In Guatemala, Alayna Wool Tries To Heal Civil War Wounds With Photography

Categories: News
Thumbnail image for guatemalaphotog.jpg
photo courtesy Alayna Wool.

​Earlier this month, in "South Florida Living, Butcher Style," New Times brought you the history of genocidal dictators and warlords who have fled to Miami after raping and pillaging their homelands.

But there's a flip side to that story: What happens to their countries, and all the victims left behind, when they flee to the Magic City? For many, the wounds left by maniacal leaders such as Gilberto Jordan -- who helped massacre an entire village in Guatemala in 1982 before escaping to Delray Beach -- never really heal.

That's where Alayna Wool, a 27-year-old photographer and artist with South Florida ties, comes into the picture. Wool believes she has one tool that can heal the pain inflicted by the Jordans of the world: photography.

"We can heal rifts by bringing communities together around a photographic record of what happened," she says.

Wool, who was born in Philadelphia and later moved to Puerto Rico, spent two years at South Broward High School before moving on to the Maryland Institute College of Art and a photography career.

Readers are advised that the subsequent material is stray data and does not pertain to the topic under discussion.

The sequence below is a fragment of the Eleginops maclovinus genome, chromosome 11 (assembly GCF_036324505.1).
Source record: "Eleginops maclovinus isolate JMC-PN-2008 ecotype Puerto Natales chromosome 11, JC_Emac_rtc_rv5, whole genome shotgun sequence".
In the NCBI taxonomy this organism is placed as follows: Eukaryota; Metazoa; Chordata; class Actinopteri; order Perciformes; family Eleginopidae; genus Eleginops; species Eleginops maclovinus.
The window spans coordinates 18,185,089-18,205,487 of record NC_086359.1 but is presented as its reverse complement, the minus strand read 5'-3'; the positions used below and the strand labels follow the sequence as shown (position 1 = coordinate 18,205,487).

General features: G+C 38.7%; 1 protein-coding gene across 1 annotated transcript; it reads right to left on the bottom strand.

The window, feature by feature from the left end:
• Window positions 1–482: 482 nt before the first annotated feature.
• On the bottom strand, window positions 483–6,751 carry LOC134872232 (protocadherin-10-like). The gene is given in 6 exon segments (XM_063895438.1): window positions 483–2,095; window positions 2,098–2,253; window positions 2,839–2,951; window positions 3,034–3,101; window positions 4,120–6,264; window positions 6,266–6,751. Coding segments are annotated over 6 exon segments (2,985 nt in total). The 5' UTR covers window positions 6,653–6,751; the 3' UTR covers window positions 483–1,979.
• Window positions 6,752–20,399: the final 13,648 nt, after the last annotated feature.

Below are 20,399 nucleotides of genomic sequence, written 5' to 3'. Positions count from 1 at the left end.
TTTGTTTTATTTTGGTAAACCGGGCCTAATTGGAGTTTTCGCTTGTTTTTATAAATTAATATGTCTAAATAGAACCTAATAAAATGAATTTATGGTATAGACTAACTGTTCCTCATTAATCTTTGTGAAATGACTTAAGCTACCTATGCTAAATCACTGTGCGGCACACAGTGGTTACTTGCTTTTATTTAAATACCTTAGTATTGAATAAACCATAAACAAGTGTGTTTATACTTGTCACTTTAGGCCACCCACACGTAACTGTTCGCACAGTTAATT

Two years ago, she joined ArtCorps, a Peace Corps-esque group that aims to bring art and cultural education to impoverished areas, and first traveled to Rabinal, Guatemala -- a mountain town not far from Dos Erres, where Jordan and his troops killed hundreds.

Wool was immediately struck by the enduring tensions left by Guatemala's decades-long civil war. "You still have victims and perpetrators living side by side here," she says.

In Rabinal, more than 6,000 people in the mostly indigenous town of 36,000 died in the conflict. Wool began thinking about how the village could move past the battle scars.

Her answer: A 400-foot-long mural, depicting victims, their families, and relics of the war, to be displayed prominently around the town's cemetery.

With the backing of Rabinal's leaders, she gathered a small team and began interviewing survivors and taking photos. "The indigenous people, who don't speak Spanish, have almost no formal record of what happened," she says.

Her project, called Viviendo Historia, earned startup funds from two nonprofits in the United States. Wool aims to complete her mural in November, and she's already eying her next project: "This same concept could be used in any community that's faced this kind of violence, whether in Guatemala or elsewhere." she says.

Oh, and as for Jordan: The day after our story detailing his life on the lam was published, a federal judge sentenced the 54-year-old to a ten-year stay in prison.

Want to help out Alayna with her project? Check out her home page at viviendohistoria.com.

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